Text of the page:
In a July 15 report, the Ohio inspector general found that the OAC had allowed multiple ineligible fighters — including those with professional boxing wins and more than the allowed number of amateur wins — to compete in "tough person" contests. Toughman is a registered trademark of AdoreAble Promotions of Bay City, Mich.

    The report concluded: "The inconsistent oversight by the OAC staff and its agents created an environment ripe for contestant injuries."

    Profato, who accepted executive directorship Sept. 7 and said he has beefed up regulations, spoke to Inspector General Thomas P. Charles on Monday and said Charles was "satisfied we've done everything we can do as a commission" to protect the fighters.

    As of September, at least 13 people had died in Toughman competitions nationally since 1979, the St. Petersburg Times reported.

    That number includes Stacy Young, 30, a mother of two who died after competing in June 2003 in Sarasota County.

    In May, the Florida Legislature passed the Stacy Young Act, which requires that amateur fights be sanctioned.

    Snow, who learned of Burress' death Monday afternoon, said Saturday's contest "was my first but it's definitely my last, now."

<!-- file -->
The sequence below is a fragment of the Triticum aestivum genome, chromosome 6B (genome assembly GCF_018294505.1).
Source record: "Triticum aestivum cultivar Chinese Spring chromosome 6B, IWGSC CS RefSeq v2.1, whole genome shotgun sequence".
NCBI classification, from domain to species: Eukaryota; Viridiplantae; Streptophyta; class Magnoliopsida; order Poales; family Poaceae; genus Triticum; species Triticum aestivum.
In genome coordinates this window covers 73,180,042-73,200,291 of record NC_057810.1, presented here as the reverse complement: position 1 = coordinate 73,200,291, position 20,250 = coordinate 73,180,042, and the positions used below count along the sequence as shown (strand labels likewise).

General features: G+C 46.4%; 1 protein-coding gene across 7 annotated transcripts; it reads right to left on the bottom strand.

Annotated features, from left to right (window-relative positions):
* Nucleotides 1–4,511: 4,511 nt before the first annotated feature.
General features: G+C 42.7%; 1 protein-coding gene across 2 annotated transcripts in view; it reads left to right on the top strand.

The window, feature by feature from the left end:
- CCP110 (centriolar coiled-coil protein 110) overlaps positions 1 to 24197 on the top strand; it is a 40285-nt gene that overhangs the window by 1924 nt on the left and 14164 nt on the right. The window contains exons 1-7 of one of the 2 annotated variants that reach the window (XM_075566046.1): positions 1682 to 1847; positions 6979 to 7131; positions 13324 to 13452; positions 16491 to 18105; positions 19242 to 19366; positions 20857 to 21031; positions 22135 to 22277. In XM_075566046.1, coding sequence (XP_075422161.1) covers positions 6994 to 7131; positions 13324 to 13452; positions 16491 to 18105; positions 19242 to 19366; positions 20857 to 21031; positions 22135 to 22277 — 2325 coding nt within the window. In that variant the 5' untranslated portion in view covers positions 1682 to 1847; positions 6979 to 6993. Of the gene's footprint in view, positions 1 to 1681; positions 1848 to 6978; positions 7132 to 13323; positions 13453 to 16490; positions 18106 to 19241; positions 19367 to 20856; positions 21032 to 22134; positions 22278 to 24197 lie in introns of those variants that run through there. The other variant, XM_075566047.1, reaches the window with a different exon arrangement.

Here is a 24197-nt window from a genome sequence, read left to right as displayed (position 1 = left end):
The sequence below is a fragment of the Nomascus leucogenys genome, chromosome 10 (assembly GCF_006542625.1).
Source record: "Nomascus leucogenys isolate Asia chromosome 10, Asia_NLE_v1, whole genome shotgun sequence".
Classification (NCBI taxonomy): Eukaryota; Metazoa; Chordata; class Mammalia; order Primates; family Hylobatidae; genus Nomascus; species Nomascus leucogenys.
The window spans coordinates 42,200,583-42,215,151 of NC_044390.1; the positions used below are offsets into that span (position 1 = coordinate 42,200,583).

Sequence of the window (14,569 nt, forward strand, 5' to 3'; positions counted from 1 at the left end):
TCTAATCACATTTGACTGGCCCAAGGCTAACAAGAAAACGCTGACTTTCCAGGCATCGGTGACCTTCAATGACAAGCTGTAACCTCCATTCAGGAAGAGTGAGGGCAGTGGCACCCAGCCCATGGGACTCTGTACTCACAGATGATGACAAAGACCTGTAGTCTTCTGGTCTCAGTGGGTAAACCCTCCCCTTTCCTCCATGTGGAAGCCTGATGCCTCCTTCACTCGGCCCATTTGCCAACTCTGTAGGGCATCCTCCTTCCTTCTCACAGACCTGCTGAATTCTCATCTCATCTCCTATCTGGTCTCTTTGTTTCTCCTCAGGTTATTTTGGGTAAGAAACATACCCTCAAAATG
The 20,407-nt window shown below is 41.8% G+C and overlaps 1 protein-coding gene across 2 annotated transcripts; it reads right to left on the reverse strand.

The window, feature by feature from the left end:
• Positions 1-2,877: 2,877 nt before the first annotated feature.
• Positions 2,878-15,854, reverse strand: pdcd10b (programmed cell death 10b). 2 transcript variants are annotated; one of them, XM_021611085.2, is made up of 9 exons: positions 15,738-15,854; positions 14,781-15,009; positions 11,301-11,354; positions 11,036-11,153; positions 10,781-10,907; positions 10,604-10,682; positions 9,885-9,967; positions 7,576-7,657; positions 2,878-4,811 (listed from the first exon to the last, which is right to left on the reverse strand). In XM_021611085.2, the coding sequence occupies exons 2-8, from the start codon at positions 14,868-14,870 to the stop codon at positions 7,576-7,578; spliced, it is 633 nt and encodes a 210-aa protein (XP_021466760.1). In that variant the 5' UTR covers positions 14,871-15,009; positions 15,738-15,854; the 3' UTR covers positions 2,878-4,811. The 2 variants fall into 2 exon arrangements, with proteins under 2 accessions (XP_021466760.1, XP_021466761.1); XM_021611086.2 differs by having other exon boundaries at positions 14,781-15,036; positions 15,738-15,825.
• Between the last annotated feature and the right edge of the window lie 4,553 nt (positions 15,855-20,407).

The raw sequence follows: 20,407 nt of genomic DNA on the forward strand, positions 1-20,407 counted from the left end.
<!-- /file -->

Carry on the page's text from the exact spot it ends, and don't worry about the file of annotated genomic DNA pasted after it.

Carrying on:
Snow, a pipefitter whose ring name is "the Blizzard," is 6-foot-2 and 274 pounds.

    He described Burress' physical condition as "phenomenal."

    "To be honest, I'm fat and saggy," Snow said. "I'm just a big boy with a big belly. This guy looked like he was in the gym seven days a week. . . . He was intimidating as hell."

    Snow described Burress as 6-foot-1 and about 240 pounds. He said he and Burress chatted briefly as they were led through the tunnel toward the ring before their fight.

    "We were both tired. He'd only gotten to rest about half an hour. I said, 'it's you and me,' and he said 'good luck.'

    "He did say he was winded, said he was 'gassed,' but we were both winded."

    Snow said his right arm was so tired and sore he punched mostly with his left: "I didn't feel I hurt him."

    Burress' sister, Patricia Ray of Martins Ferry, said he was "the best brother and best dad in the world."

    She said her brother decided to participate in the contest to win the $1,000 prize for his children, Tyler, 8, and Taylor, 5.

    "Sports and his kids, his whole family, was his life," Ray said.

    She said Burress had returned to Ohio University's Eastern Campus in St. Clairsville in Belmont County, to work on a degree in physical therapy after studying sports medicine.

    "He told us not to go," she said. "He went with his best friends. He said, 'You don't need to see this. You'll get to see me afterward with the trophy.' "

    Snow said he is saddened by what has happened.

    "Sure, I won $1,000," he said, pausing. "A thousand dollars for a life."
     
  2. BrutusMaximus

    BrutusMaximus I Heart Boobs

    I dont keep up on the toughman stuff, and i dont know if it's the same Martins Ferry, but there is a martins ferry about 5 minutes from where I live :)

    oh and.......that sucks.
     
  3. Saw31

    Saw31 High Seas Rogue

    This is one of those issues that I waffle on. I know it was his choice to do this and I like to see a good fight as much as anyone, but on the other hand, these are basically people off the streets who don't have the hardcore training that a professional would have. Very sad for his children.
     

Share This Page